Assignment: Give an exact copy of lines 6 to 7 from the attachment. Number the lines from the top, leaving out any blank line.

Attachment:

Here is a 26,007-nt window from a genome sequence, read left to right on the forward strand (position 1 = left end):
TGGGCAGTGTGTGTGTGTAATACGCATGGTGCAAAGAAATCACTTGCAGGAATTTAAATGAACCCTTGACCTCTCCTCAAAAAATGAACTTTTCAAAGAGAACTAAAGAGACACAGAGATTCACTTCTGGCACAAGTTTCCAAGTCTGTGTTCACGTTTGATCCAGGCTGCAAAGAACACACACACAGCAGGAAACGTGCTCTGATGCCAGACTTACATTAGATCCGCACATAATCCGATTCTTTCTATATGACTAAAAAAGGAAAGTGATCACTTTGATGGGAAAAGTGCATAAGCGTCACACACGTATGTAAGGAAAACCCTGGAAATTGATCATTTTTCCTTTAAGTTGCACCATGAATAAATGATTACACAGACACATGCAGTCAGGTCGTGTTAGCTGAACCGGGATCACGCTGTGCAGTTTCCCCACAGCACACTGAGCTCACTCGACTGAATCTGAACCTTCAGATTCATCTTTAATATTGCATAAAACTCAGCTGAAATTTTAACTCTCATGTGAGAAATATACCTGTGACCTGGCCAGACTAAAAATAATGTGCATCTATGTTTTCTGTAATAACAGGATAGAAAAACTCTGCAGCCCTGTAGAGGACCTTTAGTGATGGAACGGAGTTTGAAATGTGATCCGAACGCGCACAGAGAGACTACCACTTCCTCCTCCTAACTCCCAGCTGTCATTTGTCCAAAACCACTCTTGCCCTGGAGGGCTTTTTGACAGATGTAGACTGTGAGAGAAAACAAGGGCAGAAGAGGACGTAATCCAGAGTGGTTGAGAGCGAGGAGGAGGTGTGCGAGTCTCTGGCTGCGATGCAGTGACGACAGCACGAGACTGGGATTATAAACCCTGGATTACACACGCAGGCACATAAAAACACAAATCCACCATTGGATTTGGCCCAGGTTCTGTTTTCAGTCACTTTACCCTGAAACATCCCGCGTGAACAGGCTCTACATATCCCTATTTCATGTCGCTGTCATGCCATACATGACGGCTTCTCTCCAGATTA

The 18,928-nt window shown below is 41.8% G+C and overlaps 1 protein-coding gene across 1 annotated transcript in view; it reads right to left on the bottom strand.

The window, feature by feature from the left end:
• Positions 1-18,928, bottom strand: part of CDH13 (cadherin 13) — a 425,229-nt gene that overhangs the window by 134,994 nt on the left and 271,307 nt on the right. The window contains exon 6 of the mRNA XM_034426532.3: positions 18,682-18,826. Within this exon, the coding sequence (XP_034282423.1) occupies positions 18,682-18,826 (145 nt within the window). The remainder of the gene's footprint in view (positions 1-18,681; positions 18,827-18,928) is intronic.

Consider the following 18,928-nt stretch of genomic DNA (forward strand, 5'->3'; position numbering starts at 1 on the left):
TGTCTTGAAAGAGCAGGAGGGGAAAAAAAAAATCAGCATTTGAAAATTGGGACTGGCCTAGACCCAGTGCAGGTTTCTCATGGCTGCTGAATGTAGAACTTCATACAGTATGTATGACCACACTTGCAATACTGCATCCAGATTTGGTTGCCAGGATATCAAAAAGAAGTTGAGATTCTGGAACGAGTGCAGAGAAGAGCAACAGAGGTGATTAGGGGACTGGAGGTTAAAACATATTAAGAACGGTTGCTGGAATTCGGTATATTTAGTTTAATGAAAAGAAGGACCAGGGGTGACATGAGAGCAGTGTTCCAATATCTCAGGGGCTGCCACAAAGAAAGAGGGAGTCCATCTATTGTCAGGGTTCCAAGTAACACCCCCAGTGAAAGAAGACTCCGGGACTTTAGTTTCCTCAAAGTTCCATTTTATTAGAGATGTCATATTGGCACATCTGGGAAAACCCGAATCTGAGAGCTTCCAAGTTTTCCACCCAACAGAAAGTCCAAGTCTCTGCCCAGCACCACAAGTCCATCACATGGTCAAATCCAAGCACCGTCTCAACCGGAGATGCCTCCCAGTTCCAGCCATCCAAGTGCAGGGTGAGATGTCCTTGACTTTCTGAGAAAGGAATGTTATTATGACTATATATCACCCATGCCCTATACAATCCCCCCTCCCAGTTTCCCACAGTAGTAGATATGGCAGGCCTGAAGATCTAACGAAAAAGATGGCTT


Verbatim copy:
Consider the following 18,928-nt stretch of genomic DNA (forward strand, 5'->3'; position numbering starts at 1 on the left):
TGTCTTGAAAGAGCAGGAGGGGAAAAAAAAAATCAGCATTTGAAAATTGGGACTGGCCTAGACCCAGTGCAGGTTTCTCATGGCTGCTGAATGTAGAACTTCATACAGTATGTATGACCACACTTGCAATACTGCATCCAGATTTGGTTGCCAGGATATCAAAAAGAAGTTGAGATTCTGGAACGAGTGCAGAGAAGAGCAACAGAGGTGATTAGGGGACTGGAGGTTAAAACATATTAAGAACGGTTGCTGGAATTCGGTATATTTAGTTTAATGAAAAGAAGGACCAGGGGTGACATGAGAGCAGTGTTCCAATATCTCAGGGGCTGCCACAAAGAAAGAGGGAGTCCATCTATTGTCAGGGTTCCAAGTAACACCCCCAGTGAAAGAAGACTCCGGGACTTTAGTTTCCTCAAAGTTCCATTTTATTAGAGATGTCATATTGGCACATCTGGGAAAACCCGAATCTGAGAGCTTCCAAGTTTTCCACCCAACAGAAAGTCCAAGTCTCTGCCCAGCACCACAAGTCCATCACATGGTCAAATCCAAGCACCGTCTCAACCGGAGATGCCTCCCAGTTCCAGCCATCCAAGTGCAGGGTGAGATGTCCTTGACTTTCTGAGAAAGGAATGTTATTATGACTATATATCACCCATGCCCTATACAATCCCCCCTCCCAGTTTCCCACAGTAGTAGATATGGCAGGCCTGAAGATCTAACGAAAAAGATGGCTT